There probably will be limitations for months. All facilities are eager to allow visitors, but they will assess the risk and decide for their residents. The Pennsylvania Department of Health has provided guidelines on restarting visitation, with variation by facility, based on the presence of infection. It requires an extensive plan for testing residents and staff, cohorting — that is, grouping — residents with infection, symptom screening and adequate staff protective equipment. Visitors must wear protective equipment and practice social distancing. Visitation must occur outdoors or in an area unexposed to other residents. If a new case of COVID-19 occurs in the building, then the facility must re-quarantine for at least 14 days.
I haven’t been sick, and my dad says he cares more about my visits than getting COVID-19. Why can’t we make our own choices and accept the consequences?
That might be possible if the only risk was to you and your father. But your entry into the building potentially results in death of a roommate, the other residents on his nursing unit, or the entire building. And the evidence is clear: You can still be contagious to your father even if you have no symptoms.
When can my grandfather go to see his cardiologist?
Every time a resident leaves the facility, there is extra exposure and more risk to the individual and other residents. Low-priority visits should be delayed when possible. High-priority visits can occur, decided on case-by-case details. Many medical providers and long-term care facilities are coordinating telemedicine visits that allow specialty input without exposure risk. Ask your loved one’s facility and specialist about this.
There have always been influenza and other infections in nursing home — is COVID-19 really that much different?
Yes! Any nursing home medical provider can give you details of how COVID-19 is more contagious, more deadly, more challenging to control, more variable in symptoms, and more difficult than other common infections.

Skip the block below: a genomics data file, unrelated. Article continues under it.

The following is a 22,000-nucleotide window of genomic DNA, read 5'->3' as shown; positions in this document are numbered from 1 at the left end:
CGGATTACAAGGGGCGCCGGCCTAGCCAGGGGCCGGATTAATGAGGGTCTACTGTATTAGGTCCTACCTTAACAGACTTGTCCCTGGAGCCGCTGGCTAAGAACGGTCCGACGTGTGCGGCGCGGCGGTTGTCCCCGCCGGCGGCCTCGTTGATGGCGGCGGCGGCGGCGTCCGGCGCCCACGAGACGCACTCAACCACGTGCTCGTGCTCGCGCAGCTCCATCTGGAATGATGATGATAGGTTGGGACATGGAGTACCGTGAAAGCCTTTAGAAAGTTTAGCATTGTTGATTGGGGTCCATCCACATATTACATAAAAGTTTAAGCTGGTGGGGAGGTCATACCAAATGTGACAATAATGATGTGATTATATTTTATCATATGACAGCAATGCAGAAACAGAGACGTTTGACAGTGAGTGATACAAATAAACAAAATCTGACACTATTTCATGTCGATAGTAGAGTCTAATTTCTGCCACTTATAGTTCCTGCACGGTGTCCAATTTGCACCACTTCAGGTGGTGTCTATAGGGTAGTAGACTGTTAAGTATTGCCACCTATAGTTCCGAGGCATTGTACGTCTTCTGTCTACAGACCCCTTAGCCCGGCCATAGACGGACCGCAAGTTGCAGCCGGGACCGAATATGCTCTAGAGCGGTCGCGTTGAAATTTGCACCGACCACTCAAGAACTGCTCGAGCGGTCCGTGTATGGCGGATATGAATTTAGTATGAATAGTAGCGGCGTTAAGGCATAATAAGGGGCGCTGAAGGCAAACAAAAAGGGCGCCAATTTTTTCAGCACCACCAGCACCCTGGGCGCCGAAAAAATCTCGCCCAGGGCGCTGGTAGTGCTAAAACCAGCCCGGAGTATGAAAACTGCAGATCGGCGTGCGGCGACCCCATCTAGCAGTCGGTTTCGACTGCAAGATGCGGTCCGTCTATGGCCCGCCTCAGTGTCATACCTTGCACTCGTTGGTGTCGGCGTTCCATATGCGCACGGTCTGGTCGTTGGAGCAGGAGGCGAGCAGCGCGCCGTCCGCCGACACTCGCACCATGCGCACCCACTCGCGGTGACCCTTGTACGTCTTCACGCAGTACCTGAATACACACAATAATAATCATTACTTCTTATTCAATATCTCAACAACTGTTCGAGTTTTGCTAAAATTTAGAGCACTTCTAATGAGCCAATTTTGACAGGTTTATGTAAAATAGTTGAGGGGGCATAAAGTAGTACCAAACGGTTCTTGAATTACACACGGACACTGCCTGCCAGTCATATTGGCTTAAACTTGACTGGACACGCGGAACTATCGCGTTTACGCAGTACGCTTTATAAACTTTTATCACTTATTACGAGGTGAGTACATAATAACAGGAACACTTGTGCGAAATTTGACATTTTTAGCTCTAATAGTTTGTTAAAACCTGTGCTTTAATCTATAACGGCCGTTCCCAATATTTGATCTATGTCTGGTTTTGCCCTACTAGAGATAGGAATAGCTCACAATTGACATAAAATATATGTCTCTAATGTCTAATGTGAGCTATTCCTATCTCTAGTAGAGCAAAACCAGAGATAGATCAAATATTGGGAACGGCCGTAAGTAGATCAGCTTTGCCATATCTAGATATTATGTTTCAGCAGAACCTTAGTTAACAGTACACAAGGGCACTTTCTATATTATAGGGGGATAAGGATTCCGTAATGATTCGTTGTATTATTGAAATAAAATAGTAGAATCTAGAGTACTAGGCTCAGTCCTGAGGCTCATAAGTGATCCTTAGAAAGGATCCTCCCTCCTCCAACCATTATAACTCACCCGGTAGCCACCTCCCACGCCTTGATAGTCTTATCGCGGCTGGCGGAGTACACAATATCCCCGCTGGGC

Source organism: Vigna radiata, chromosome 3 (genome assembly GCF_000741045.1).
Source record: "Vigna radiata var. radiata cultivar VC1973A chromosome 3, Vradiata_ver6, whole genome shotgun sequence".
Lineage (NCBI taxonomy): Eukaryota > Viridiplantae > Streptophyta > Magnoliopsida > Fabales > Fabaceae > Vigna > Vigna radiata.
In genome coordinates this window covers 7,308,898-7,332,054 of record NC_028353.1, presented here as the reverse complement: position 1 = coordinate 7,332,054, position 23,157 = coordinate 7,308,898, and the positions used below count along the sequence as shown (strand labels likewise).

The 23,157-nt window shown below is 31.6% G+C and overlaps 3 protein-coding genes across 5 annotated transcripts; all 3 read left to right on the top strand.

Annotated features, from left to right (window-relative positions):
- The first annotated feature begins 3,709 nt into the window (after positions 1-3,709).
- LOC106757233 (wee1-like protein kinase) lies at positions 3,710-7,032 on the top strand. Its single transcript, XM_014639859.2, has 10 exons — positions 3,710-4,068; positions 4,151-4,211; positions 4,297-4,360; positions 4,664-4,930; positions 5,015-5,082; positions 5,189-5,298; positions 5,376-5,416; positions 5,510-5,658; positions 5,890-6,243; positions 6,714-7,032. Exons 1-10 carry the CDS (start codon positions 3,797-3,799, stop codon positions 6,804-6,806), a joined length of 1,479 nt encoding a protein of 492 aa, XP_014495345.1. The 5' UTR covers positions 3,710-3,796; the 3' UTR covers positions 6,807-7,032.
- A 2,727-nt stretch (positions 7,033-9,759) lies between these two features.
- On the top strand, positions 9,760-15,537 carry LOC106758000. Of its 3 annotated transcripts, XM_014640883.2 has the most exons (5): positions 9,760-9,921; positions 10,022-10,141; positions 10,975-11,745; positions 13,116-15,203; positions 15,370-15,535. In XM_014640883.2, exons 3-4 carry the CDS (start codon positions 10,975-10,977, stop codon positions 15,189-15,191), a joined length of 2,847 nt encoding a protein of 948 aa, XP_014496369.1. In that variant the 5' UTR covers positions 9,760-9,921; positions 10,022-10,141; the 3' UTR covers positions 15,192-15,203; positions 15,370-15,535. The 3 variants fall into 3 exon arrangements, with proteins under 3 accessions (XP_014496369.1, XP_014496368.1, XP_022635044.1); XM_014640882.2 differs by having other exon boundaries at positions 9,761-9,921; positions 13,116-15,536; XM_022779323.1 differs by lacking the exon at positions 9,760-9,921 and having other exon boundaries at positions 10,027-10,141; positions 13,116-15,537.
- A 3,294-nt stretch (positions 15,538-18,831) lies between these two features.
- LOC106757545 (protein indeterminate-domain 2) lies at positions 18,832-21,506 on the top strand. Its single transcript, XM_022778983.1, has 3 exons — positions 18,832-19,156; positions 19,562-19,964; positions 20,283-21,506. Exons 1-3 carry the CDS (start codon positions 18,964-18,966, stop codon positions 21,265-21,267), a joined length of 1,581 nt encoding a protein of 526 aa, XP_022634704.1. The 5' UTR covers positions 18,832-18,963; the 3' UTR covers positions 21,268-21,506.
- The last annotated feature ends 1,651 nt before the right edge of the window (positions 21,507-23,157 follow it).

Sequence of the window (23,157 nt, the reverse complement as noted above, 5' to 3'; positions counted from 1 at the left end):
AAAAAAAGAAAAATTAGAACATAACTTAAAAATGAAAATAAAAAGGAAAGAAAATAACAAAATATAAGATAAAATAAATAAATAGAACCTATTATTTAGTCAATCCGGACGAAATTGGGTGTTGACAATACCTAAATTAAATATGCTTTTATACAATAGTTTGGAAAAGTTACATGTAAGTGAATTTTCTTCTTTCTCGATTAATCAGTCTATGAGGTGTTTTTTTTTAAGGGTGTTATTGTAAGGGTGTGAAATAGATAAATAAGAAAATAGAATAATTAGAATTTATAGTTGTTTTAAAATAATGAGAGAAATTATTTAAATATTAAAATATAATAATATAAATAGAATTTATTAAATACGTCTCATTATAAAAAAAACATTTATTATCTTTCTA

My grandma calls every day in tears due to the isolation. What can I do to support her?
Talk with the social service and activities departments to see what is available. The activity needs to be appropriate for her — her memory, her vision, her hearing.
Be creative. Use telephone calls, emails, video chats. Make a video recording for staff to share. Have a weekly family group video chat that includes her. Create video clips of family, activities, children, animals or games. Call in daily with a poem or religious reading. Find digital books or recordings. Play a group online game. Send in letters, posters, children’s drawings, poetry or artwork. Subscribe to an online music app and create a daily playlist that staff can initiate.
Have “window visits” to see her in person, ideally with phone conversation. Create visual images that express care — ribbons on trees or benches, flowers, posters or banners. Send care packages of photos, snacks, books, magazines or puzzles. Request dedications on the in-house cable channel for songs, poems, movies or television shows. The most important thing is to reassure the one you love of your love.
Dr. Leon Kraybill is the chief of Penn Medicine Lancaster General Health’s geriatric division and post-acute care, and medical director at Luther Acres in Lititz.